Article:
Sw. Vireswarananda, President, Ramakrishna Math and Mission, Preface to Sw. Vivekananda’s Rebuild India

All over the country, since Independence, there has been a great deal of enthusiasm amongst the people, particularly among our young men, to rebuild our nation. It is very commendable. But then, before one takes up this work one must have a clear idea of the India that is to be. A painter paints a picture on the canvas only after he has a clear image, as it were, in his mind of what he wants to paint. Similarly, an engineer, before he begins the construction of any building, first gets complete information as to what purpose the building will … Continue reading Sw. Vireswarananda, President, Ramakrishna Math and Mission, Preface to Sw. Vivekananda’s Rebuild India

ഭൂമിദാനം / भूदान / Bhoomidan

Bhoomidanam (“land gift”) was a movement led by Acharya Vinoba Bhave, an Indian sage and Gandhian disciple who walked hundreds of miles through India for 13 years with the mission of convincing landlords to renounce some of their holdings, for the social uplift of the poor and downtrodden and in order to promote village self-sufficiency. Chief amongst his many accomplishments was the founding of the Brahma Vidya Mandir, an ashram where women practiced agriculture, prayer, and nonviolence in order to achieve self-sufficiency. Like Gandhiji, he sought peace, freedom, and self-determination for the Indian people from the tyranny of the British … Continue reading ഭൂമിദാനം / भूदान / Bhoomidan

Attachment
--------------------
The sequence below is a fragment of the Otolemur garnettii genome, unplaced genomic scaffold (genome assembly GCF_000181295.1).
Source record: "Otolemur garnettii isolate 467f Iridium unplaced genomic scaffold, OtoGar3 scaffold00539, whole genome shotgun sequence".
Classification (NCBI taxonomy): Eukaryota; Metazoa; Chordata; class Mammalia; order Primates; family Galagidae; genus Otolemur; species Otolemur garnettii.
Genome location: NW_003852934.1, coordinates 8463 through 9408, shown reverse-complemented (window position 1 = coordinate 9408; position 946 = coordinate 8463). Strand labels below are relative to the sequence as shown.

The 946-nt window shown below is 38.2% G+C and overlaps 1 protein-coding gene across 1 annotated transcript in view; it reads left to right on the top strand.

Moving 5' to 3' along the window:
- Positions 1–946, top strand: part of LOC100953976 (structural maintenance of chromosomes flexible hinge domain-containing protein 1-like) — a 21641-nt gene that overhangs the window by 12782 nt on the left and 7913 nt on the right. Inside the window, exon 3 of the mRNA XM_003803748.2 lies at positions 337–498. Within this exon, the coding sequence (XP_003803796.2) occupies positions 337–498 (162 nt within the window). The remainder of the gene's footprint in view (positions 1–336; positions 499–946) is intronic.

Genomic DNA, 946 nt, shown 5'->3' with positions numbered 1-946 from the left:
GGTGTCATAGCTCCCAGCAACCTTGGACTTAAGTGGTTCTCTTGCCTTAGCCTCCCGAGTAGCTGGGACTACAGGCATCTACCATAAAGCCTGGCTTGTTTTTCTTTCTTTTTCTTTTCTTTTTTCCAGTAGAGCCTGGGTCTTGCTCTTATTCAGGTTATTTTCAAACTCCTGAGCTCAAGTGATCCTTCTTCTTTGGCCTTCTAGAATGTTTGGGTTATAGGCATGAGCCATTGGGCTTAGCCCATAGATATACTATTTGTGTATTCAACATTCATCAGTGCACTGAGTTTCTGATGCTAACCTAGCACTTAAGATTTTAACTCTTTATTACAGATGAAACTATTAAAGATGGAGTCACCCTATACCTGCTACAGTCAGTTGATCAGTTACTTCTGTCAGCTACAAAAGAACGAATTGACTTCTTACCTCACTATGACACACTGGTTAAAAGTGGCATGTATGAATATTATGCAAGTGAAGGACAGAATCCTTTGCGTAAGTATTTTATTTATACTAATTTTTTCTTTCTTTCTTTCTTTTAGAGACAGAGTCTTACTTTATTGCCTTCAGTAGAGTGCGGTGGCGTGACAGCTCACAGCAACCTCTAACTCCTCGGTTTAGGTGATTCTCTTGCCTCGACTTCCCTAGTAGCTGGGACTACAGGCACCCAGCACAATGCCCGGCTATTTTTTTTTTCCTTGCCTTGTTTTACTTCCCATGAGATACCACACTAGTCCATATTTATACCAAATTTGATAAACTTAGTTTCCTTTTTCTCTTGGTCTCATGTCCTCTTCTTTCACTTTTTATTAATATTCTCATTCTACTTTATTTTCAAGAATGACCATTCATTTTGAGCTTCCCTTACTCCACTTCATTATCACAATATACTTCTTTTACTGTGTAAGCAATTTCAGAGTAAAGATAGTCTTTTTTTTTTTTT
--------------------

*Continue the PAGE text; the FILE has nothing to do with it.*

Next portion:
Mahatma Gandhi in Sudan

“In 1935, Mahatma Gandhi stopped over in Port Sudan (on his way to England through sea) and was welcomed by the Indian community there. In 1938, Pandit Jawaharlal Nehru stopped over in Port Sudan on his way to Britain and was hosted through a function at the home of Chhotalal Samji Virani. The Graduates General Congress of Sudan formed in 1938 drew heavily on the experience of the Indian National Congress.” “British Indian troops fought alongside Sudanese in Eritrea in 1941 winning the decisive battle of Keren (Bengal Sappers won a Victoria Cross for mine clearance in Metemma, now on … Continue reading Mahatma Gandhi in Sudan

Karenge Ya Marenge (Do or Die) by Countee Cullen

Dark Rapture, Beauford Delaney Wherein are words sublime or noble? What  Invests one speech with haloed eminence,  Makes it the sesame for all doors shut,  Yet in its like sees but impertinence?  Is it the hue? Is it the cast of eye,  The curve of lip or Asiatic breath,  Which mark a lesser place for Gandhi’s cry  Than “Give me liberty or give me death!” Is Indian speech so quaint, so weak, so rude,  So like its land enslaved, denied, and crude,  That men who claim they fight for liberty  Can hear this battle-shout impassively,  Yet to their arms with high … Continue reading Karenge Ya Marenge (Do or Die) by Countee Cullen

The Heroism of Satyagraha

Our heroes must be spiritual. –Swami Vivekananda What does the method and philosophy of Satyagraha reveal? It exposes the heart of human nature, in all of its contradictions. The law of satyagraha compels us to act with soul force, which necessitates activation of our soul memory, our spirit consciousness. If it follows that we were still born though we do not remember our babyhood, then it is also true that our soul-force stores memories from many lifetimes through which we have traveled. Just because we do not remember our babyhood, for example, does not mean we did not exist. This … Continue reading The Heroism of Satyagraha